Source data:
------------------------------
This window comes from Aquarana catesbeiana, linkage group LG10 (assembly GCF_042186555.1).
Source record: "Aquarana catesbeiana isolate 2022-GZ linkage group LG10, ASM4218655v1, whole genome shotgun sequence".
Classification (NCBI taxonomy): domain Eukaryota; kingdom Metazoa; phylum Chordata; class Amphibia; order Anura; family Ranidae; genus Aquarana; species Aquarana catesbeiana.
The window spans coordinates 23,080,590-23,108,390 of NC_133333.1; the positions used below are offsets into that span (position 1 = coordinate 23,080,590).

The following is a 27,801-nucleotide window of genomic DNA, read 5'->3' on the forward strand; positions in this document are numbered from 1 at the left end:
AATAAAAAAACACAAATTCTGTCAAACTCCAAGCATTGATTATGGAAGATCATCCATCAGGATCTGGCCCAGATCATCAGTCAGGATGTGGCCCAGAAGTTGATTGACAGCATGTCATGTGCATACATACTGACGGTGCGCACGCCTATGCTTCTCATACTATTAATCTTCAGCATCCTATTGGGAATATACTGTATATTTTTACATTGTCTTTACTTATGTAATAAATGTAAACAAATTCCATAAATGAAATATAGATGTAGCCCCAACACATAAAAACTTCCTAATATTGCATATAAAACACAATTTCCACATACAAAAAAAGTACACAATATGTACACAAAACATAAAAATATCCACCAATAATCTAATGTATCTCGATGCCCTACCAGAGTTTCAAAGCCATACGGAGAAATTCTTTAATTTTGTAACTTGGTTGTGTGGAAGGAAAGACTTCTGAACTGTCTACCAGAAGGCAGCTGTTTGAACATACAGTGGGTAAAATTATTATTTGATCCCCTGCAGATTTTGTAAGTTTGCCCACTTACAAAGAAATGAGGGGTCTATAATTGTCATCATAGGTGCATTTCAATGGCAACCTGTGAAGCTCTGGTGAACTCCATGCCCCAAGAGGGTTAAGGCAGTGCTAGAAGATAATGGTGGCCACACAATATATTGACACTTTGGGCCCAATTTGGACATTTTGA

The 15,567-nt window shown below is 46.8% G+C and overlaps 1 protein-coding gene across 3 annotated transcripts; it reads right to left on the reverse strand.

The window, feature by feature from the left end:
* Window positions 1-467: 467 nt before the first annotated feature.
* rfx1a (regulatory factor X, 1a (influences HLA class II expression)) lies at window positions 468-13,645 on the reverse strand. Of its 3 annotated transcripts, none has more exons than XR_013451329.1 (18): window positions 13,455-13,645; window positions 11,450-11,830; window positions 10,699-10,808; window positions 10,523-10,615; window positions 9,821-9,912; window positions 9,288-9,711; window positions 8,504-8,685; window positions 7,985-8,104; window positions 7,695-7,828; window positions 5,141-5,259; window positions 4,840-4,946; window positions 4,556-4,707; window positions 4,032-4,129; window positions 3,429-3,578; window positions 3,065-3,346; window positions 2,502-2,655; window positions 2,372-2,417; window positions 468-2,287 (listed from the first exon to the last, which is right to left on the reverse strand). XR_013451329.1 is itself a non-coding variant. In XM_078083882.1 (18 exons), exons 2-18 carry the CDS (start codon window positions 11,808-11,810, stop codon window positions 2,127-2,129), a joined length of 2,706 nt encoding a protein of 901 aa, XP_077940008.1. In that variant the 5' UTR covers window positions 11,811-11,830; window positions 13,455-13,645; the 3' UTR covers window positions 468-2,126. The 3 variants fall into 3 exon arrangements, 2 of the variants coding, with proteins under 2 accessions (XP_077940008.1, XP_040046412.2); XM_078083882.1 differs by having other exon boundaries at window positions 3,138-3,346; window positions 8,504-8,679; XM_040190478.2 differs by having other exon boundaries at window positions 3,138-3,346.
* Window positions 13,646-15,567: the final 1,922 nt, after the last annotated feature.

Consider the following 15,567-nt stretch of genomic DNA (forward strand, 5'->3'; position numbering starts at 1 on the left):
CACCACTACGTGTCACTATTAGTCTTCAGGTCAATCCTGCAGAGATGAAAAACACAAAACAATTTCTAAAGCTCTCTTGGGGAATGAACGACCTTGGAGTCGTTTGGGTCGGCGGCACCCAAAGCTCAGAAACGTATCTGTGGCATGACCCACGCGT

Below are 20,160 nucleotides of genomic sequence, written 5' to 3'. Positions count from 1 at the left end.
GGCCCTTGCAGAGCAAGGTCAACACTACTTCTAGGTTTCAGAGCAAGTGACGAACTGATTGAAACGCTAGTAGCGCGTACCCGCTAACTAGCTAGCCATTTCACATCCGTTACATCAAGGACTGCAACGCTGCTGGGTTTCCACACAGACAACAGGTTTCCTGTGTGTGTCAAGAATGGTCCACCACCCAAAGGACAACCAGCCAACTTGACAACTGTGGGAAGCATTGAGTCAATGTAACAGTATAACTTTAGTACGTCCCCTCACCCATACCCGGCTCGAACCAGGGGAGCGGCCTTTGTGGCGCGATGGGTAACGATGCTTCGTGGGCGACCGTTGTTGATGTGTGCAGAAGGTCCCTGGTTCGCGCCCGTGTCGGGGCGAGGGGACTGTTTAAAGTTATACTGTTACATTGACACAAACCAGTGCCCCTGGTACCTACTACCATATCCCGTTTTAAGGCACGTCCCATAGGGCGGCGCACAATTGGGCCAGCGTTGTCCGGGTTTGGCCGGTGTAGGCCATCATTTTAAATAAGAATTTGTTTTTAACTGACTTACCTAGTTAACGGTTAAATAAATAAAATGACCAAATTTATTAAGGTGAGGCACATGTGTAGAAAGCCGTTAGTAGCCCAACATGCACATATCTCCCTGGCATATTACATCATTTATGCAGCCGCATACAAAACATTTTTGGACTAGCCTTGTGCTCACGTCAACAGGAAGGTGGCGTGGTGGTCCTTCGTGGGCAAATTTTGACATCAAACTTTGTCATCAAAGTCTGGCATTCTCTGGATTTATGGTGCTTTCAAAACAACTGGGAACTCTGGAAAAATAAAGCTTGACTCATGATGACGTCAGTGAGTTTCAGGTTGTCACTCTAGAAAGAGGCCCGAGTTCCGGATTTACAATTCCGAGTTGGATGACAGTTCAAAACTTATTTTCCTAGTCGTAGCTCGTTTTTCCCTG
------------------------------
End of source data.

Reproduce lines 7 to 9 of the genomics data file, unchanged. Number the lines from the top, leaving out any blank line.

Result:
The 15,567-nt window shown below is 46.8% G+C and overlaps 1 protein-coding gene across 3 annotated transcripts; it reads right to left on the reverse strand.

The window, feature by feature from the left end:
* Window positions 1-467: 467 nt before the first annotated feature.